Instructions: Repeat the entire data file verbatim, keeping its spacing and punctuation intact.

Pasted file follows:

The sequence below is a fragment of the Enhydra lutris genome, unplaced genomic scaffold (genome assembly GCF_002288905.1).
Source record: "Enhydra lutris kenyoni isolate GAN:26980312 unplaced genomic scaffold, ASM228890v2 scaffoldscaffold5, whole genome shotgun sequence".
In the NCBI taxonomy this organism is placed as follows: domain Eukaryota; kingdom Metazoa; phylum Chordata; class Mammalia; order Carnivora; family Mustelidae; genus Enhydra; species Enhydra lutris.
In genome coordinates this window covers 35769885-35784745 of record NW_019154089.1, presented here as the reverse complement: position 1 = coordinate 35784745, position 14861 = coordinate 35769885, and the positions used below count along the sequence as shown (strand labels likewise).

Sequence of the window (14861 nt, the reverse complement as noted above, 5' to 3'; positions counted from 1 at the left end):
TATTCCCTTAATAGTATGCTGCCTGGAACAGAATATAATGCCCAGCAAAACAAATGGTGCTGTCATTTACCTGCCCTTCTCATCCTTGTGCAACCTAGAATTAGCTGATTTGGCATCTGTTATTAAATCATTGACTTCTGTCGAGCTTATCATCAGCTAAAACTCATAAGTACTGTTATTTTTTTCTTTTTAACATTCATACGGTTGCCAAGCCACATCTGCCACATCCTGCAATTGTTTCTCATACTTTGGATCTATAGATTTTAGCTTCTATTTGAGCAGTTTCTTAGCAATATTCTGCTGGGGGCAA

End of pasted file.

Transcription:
The sequence below is a fragment of the Enhydra lutris genome, unplaced genomic scaffold (genome assembly GCF_002288905.1).
Source record: "Enhydra lutris kenyoni isolate GAN:26980312 unplaced genomic scaffold, ASM228890v2 scaffoldscaffold5, whole genome shotgun sequence".
In the NCBI taxonomy this organism is placed as follows: domain Eukaryota; kingdom Metazoa; phylum Chordata; class Mammalia; order Carnivora; family Mustelidae; genus Enhydra; species Enhydra lutris.
In genome coordinates this window covers 35769885-35784745 of record NW_019154089.1, presented here as the reverse complement: position 1 = coordinate 35784745, position 14861 = coordinate 35769885, and the positions used below count along the sequence as shown (strand labels likewise).

Sequence of the window (14861 nt, the reverse complement as noted above, 5' to 3'; positions counted from 1 at the left end):
TATTCCCTTAATAGTATGCTGCCTGGAACAGAATATAATGCCCAGCAAAACAAATGGTGCTGTCATTTACCTGCCCTTCTCATCCTTGTGCAACCTAGAATTAGCTGATTTGGCATCTGTTATTAAATCATTGACTTCTGTCGAGCTTATCATCAGCTAAAACTCATAAGTACTGTTATTTTTTTCTTTTTAACATTCATACGGTTGCCAAGCCACATCTGCCACATCCTGCAATTGTTTCTCATACTTTGGATCTATAGATTTTAGCTTCTATTTGAGCAGTTTCTTAGCAATATTCTGCTGGGGGCAA